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First Listen: Sony’s WF-1000XM5 – the New King of ANC Wireless Earbuds?

Sony just released a new flagship in their wireless ANC earbud line. Can it live up to the hype?

Sony WF-1000XM5 ANY earbuds

Today Sony officially unveiled the latest flagship model in its wireless earbuds line. The new WF-1000XM5 ($299.99) improves on the previous flagship WF-1000XM4 with improved noise cancellation, better call quality, and improved sound quality from a smaller, lighter more compact design. We learned about the new model last month and have had a pair on hand for the past few days to do some quality listening.

In terms of operation, after about an hour charging in their sleek black case, I put the buds into my ears and was able to pair them with my Samsung phone in less than a minute. Once connected and listening to music, controls were pretty straightforward: a tap on the right bud/s sensor pauses the track while two taps skips to the next song. Three taps restarts a song and four taps raises the volume. Touching the left bud switches between ANC mode and ambient sound mode. If someone is trying to get your attention, a quick touch and hold on the left bud activates “Quick Attention” mode. This mutes the music and allows external sounds in as long as you keep your finger on the sensor on the earbud. Once you let go, the music starts flowing again.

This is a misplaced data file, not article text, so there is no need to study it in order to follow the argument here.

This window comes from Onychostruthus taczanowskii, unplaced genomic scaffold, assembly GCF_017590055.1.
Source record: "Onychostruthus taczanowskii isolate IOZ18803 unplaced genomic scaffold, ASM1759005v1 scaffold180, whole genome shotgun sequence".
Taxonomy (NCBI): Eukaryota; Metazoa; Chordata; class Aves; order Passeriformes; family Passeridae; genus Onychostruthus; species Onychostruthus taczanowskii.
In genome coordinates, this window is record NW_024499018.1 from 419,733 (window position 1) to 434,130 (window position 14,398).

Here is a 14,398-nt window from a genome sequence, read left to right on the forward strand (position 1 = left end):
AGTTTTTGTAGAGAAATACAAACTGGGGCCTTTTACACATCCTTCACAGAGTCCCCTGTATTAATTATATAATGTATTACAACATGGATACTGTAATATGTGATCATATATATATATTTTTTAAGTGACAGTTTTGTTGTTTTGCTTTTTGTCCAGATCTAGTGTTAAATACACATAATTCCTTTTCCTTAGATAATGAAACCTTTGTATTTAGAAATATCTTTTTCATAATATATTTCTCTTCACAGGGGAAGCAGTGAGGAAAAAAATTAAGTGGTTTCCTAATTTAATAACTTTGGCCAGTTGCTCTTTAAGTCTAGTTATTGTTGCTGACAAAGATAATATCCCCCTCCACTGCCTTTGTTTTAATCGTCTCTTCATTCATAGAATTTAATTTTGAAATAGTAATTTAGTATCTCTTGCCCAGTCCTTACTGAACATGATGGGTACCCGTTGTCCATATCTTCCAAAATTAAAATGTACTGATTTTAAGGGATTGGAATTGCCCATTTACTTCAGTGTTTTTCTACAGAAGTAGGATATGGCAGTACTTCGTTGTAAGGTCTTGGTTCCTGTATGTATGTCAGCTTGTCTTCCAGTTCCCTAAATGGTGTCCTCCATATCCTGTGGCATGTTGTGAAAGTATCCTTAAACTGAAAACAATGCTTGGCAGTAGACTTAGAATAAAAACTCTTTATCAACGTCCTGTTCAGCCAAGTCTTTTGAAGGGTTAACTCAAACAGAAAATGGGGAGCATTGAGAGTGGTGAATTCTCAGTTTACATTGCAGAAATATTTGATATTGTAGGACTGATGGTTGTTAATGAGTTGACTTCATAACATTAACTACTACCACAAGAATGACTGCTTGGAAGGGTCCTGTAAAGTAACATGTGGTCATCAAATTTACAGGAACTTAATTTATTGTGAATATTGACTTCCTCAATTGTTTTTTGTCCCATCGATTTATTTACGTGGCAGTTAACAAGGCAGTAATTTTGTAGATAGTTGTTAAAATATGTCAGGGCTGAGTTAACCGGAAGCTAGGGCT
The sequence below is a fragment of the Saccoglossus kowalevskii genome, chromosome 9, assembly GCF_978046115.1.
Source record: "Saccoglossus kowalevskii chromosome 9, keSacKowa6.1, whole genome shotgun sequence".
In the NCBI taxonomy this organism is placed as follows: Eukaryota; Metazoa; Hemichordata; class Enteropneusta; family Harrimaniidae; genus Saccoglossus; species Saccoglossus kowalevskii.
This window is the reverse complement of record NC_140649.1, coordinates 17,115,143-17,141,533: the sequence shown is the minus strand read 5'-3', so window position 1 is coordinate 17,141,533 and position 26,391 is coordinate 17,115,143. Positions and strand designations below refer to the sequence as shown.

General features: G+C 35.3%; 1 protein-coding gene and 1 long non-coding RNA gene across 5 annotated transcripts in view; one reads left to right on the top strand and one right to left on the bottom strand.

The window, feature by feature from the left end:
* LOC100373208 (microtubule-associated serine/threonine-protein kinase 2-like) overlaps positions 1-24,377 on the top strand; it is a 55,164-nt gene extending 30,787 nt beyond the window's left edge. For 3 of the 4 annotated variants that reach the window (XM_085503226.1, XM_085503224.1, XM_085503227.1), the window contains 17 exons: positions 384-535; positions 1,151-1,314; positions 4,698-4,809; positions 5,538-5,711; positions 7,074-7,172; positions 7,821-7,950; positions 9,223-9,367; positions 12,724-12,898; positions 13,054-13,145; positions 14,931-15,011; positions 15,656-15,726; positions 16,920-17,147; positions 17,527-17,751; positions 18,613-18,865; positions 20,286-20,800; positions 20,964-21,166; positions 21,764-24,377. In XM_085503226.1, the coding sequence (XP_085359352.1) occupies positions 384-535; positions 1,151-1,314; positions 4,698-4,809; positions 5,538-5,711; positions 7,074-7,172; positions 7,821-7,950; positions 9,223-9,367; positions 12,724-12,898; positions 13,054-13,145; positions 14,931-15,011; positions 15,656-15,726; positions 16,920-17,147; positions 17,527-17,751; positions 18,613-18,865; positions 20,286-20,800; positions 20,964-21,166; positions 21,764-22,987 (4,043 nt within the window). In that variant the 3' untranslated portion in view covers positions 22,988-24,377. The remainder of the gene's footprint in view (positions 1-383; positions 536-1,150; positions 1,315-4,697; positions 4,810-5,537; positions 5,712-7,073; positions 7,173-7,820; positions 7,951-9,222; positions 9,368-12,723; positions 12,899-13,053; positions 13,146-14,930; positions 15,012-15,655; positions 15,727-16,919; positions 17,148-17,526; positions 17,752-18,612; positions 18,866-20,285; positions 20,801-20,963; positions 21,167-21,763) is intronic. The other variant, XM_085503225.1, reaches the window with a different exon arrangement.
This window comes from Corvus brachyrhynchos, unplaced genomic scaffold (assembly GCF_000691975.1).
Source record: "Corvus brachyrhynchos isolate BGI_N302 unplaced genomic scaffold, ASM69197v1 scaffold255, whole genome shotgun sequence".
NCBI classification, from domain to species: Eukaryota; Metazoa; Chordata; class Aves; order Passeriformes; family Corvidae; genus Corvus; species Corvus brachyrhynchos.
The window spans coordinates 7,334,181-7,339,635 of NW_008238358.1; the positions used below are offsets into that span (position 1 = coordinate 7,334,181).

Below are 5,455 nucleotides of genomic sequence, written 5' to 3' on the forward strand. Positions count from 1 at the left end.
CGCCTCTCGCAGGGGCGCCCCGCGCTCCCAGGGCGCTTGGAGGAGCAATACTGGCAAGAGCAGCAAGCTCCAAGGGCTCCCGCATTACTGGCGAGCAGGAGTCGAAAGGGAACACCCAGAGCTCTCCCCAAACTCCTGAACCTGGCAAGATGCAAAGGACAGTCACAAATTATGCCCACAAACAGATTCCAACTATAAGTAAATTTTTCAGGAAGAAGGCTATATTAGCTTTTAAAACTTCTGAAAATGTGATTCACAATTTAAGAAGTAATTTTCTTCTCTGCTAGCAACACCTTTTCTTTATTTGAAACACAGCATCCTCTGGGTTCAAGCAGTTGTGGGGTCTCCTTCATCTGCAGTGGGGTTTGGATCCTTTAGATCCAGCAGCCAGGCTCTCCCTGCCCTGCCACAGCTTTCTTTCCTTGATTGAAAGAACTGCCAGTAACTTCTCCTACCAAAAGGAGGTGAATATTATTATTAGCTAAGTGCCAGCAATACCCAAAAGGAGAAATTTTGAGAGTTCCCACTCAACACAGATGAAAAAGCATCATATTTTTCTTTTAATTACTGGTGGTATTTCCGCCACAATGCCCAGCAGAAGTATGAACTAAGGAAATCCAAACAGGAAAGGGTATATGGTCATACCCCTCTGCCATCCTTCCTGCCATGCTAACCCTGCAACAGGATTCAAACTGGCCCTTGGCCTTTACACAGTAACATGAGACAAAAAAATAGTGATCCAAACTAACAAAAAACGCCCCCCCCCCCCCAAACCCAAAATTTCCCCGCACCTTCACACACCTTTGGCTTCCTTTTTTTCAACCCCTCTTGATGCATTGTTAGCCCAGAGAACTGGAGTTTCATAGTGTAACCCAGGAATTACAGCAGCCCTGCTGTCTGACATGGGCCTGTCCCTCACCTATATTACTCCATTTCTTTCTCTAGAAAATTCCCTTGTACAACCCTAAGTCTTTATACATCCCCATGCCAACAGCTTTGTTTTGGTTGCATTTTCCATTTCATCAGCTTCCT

A cool “Head Gesture” control activates motion sensors to enable you to accept incoming calls by shaking or nodding your head. And a “talk to chat” feature automatically mutes the music once you start talking so you can engage in conversation without any button presses required. These two featured must be enabled in Sony’s Headphones Connect app for iOS or Android. Overall, the controls are fairly intuitive and don’t differ much from the previous model.

Sony’s WF-1000XM5 ANC wireless earbuds come with a charging case and cable as well as three sets of tips in various sizes.

But the XM5 differs from the XM4 in a number of ways. On-board are two proprietary processors that improve noise cancellation. Combining this newly enhanced processing with six microphones (3 on each bud, 2 of which are for ANC feedback) we get improvements not only in noise cancellation (particularly on low frequency noise), but also in voice call quality. I made a few calls with the XM5s and found them to be excellent in this regard. Voices came through cleanly and clearly while external sounds were minimized.